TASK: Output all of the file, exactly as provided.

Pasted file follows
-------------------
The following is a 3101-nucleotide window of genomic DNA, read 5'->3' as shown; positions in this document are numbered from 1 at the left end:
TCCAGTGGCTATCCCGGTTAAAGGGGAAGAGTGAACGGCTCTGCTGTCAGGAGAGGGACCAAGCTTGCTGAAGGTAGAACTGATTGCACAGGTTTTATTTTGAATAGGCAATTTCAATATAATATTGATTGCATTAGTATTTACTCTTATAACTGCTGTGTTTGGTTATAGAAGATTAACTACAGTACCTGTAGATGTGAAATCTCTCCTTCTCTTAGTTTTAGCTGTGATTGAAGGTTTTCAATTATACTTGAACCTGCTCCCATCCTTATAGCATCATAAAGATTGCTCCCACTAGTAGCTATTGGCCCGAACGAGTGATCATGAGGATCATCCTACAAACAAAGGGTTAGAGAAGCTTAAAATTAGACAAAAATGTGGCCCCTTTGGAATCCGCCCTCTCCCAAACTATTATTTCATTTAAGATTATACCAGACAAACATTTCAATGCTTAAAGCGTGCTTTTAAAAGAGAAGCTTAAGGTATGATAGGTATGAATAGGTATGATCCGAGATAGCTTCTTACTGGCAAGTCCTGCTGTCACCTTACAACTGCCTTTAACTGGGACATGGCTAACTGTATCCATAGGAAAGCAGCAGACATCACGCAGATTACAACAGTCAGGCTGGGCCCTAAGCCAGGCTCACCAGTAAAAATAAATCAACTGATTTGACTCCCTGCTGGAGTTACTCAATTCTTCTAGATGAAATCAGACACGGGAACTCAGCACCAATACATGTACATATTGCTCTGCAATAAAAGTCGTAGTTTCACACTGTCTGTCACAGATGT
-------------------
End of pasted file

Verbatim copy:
The following is a 3101-nucleotide window of genomic DNA, read 5'->3' as shown; positions in this document are numbered from 1 at the left end:
TCCAGTGGCTATCCCGGTTAAAGGGGAAGAGTGAACGGCTCTGCTGTCAGGAGAGGGACCAAGCTTGCTGAAGGTAGAACTGATTGCACAGGTTTTATTTTGAATAGGCAATTTCAATATAATATTGATTGCATTAGTATTTACTCTTATAACTGCTGTGTTTGGTTATAGAAGATTAACTACAGTACCTGTAGATGTGAAATCTCTCCTTCTCTTAGTTTTAGCTGTGATTGAAGGTTTTCAATTATACTTGAACCTGCTCCCATCCTTATAGCATCATAAAGATTGCTCCCACTAGTAGCTATTGGCCCGAACGAGTGATCATGAGGATCATCCTACAAACAAAGGGTTAGAGAAGCTTAAAATTAGACAAAAATGTGGCCCCTTTGGAATCCGCCCTCTCCCAAACTATTATTTCATTTAAGATTATACCAGACAAACATTTCAATGCTTAAAGCGTGCTTTTAAAAGAGAAGCTTAAGGTATGATAGGTATGAATAGGTATGATCCGAGATAGCTTCTTACTGGCAAGTCCTGCTGTCACCTTACAACTGCCTTTAACTGGGACATGGCTAACTGTATCCATAGGAAAGCAGCAGACATCACGCAGATTACAACAGTCAGGCTGGGCCCTAAGCCAGGCTCACCAGTAAAAATAAATCAACTGATTTGACTCCCTGCTGGAGTTACTCAATTCTTCTAGATGAAATCAGACACGGGAACTCAGCACCAATACATGTACATATTGCTCTGCAATAAAAGTCGTAGTTTCACACTGTCTGTCACAGATGT